The Life Autistic: Our Stats are Different

Screen Shot 2018-08-17 at 2.08.25 PM.png

For those of you who played video games growing up (or, if you still have time to do that as a grown up), you know how it goes with character stats.

“Well, I could go with Axel, but he doesn’t have as much power as Goro, and neither of them are as quick as Chun-Li. I like speed, so I think I’ll go with Sonic.”

There’s a balance.

People have it too, where some have their ‘IQ’ boosted, but take a hit on ‘Athleticism.’ Others score well in ‘Looks,’ but maybe that’s balanced out with a lack of ‘Smarts.’

Or, heck, some people have it all (but their ‘Happiness’ stat is lacking).

Autistic stats seem that way too.

We might get a HUGE boost in Vocabulary and lack in Social Skills.

Some of us might do amazing in Artistic Ability, yet zero out in Verbal Communication.

Personally, I’ve worked on Coordination and Small Talk, but I’m still behind on Tact and Reading People.

It’d be nice to have some extra points to where I’d be a better athlete or have the endurance to be around people all day.

But it’s nice knowing that, no matter the balance of stats, I’m my own character. 

 

The Life Autistic: One Word We HATE Being Called

184917411-612x612.jpg

Imagine you’re a horse.

A horse with a mission: “Run as fast as you can around this track three times.”

And off you start: saddle, blinders, gate, whistle – go.

The best horses run; they gallop with single-mind, pounding heart, focused and intentional.

But that focus isn’t always innate — that’s why they wear blinders. To keep their attention on the task at hand, to eliminate distractions, detractions from that mission, that task.

Now what if you’re next to this horse in the race and he jerks his body into you, slamming into your leg? Or maybe he veers right into you without noticing, shoving you off course?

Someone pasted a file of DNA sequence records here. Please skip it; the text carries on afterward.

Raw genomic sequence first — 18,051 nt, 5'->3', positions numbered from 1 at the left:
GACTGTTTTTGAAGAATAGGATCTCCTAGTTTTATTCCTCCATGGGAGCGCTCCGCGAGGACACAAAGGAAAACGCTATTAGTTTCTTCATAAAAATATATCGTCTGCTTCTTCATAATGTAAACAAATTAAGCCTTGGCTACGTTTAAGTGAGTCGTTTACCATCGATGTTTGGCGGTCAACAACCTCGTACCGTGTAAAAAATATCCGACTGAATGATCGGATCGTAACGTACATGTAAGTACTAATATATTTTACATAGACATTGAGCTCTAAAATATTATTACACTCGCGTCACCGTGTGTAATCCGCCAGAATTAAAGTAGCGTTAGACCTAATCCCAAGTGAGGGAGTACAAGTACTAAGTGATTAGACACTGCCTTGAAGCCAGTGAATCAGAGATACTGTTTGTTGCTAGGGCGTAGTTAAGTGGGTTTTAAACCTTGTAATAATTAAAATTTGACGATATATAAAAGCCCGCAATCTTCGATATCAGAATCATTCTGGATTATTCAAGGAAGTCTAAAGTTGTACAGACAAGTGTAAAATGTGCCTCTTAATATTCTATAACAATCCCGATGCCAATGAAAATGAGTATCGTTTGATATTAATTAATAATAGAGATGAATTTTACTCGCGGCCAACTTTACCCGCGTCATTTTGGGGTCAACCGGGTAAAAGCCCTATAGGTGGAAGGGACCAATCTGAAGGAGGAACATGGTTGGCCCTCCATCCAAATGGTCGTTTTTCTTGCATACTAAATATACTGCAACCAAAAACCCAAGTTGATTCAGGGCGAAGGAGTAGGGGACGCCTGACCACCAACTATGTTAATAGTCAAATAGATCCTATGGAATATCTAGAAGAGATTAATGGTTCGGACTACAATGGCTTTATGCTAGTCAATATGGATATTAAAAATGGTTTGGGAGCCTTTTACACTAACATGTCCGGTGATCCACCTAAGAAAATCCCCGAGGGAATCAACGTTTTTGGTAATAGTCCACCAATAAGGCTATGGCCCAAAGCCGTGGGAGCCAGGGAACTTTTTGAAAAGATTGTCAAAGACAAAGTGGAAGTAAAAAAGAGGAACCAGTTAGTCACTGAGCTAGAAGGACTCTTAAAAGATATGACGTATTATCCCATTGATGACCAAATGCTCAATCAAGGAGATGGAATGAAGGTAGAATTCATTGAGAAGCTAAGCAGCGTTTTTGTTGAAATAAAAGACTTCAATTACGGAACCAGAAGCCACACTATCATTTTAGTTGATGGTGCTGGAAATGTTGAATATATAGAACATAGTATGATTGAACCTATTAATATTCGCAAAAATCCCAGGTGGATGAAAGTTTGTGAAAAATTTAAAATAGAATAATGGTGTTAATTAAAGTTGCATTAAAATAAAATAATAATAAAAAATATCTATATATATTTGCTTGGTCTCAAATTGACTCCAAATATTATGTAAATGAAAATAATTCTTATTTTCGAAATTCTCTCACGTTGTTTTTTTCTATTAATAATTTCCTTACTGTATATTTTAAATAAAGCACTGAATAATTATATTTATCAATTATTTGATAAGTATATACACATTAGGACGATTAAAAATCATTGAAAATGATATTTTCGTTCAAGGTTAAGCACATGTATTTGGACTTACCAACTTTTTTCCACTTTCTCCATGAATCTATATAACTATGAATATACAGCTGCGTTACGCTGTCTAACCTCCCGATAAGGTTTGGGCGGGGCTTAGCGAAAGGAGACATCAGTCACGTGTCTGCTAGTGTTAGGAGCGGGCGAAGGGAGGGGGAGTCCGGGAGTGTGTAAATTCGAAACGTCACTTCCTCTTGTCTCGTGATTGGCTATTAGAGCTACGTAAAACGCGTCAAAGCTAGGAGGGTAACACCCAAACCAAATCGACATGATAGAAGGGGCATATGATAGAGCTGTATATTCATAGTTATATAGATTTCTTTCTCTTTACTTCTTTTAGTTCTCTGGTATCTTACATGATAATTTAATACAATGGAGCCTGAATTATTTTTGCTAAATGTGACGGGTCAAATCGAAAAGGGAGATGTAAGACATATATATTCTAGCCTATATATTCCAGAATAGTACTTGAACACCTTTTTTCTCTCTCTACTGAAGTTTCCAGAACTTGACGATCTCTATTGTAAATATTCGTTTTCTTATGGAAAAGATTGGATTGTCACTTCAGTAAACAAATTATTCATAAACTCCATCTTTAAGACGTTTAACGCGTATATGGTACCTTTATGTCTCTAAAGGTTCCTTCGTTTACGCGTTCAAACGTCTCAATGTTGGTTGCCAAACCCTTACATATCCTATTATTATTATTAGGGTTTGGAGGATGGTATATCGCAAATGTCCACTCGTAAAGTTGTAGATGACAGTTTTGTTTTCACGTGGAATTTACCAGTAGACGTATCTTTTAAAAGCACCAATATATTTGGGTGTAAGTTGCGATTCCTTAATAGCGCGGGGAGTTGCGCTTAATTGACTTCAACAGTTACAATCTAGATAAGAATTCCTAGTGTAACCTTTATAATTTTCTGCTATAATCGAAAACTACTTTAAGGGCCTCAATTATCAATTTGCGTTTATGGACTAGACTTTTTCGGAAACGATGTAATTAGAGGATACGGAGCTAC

Of course, you blame the horse, right? He should have been paying attention. He should have been more aware of his surroundings.

No.

Now imagine you’re autistic.

Whether you give it or get it, sometimes you have a mission. It’s mundane. You, being normal, don’t understand why it’s so important to put away a pile of socks — but it IS. 

Your focus narrows, your blinders are slipped aside your eyes, and off you work.

You don’t stop. You keep going. You’re not making the decision to ignore people or things. They’re not getting your attention. You’re barreling through people without seeing them as obstacles — you’re just not seeing them.

This is why people call us a thing, something that speaks to output and ignores the input.

Inconsiderate.

Don’t call us that. We hate it.

Being ‘inconsiderate’ implies too much maliciousness, willful self-absorption, and frankly, that gives us too much credit. We’re not some haughty, off-putting villains.

We’re autistic. We’re focused. We have blinders. They’re just there. 

We’re not excusing the output. We’re explaining the input. 

We get that it can cause problems. Trust me, if I could yank the blinders off at will — I would.

Don’t blame the horse.

Perhaps reconsider what it is to be inconsiderate.

 

The Life Autistic: The Silly Reason I Walk Alone

Screen Shot 2018-07-30 at 11.58.39 AM.pngI was touring the campus of Pensacola Christian College for the first time, walking with my campus mom.

Until I heard a voice about ten feet behind me.

Ahem . . . Hunter.”

I’d done that thing again.

There I was, what seemed a mile ahead of my tour guide. I’d walked way too far, but not far enough to hear her tut-tutting at my apparent sprint ahead. I marooned both of us, not by design, but by, well—

See, there’s this thing.

I walk to get places, and I walk fast, and that’s my default setting.

It’s nice when I need to get from point A to point B, or when I need some exercise, but shoot, when I started socializing, being more human, getting to know people, I didn’t realize how much of a socially-illiterate walker I was.

Until arriving at college, I don’t think I walked with another person before.

And that’s when I learned why I’d walk alone: because I walk like I am alone.

It’s not like I’m trying to get away from you if I’m more galloping than ambling. I’m not trying to be rude, inconsiderate, etc.

Walking is a focused, driven, routine, one-track thing for me; it’s how I’m wired, and left to my own devices, I’d walk without stopping, loping along, maybe even talking at myself while I ignore things around me.

I’m learning to slow down.

To walk with people.

To take in surroundings.

To realize that the destination is not the only thing that matters.

They say You’ll Never Walk Alone, but in The Life Autistic, you often do.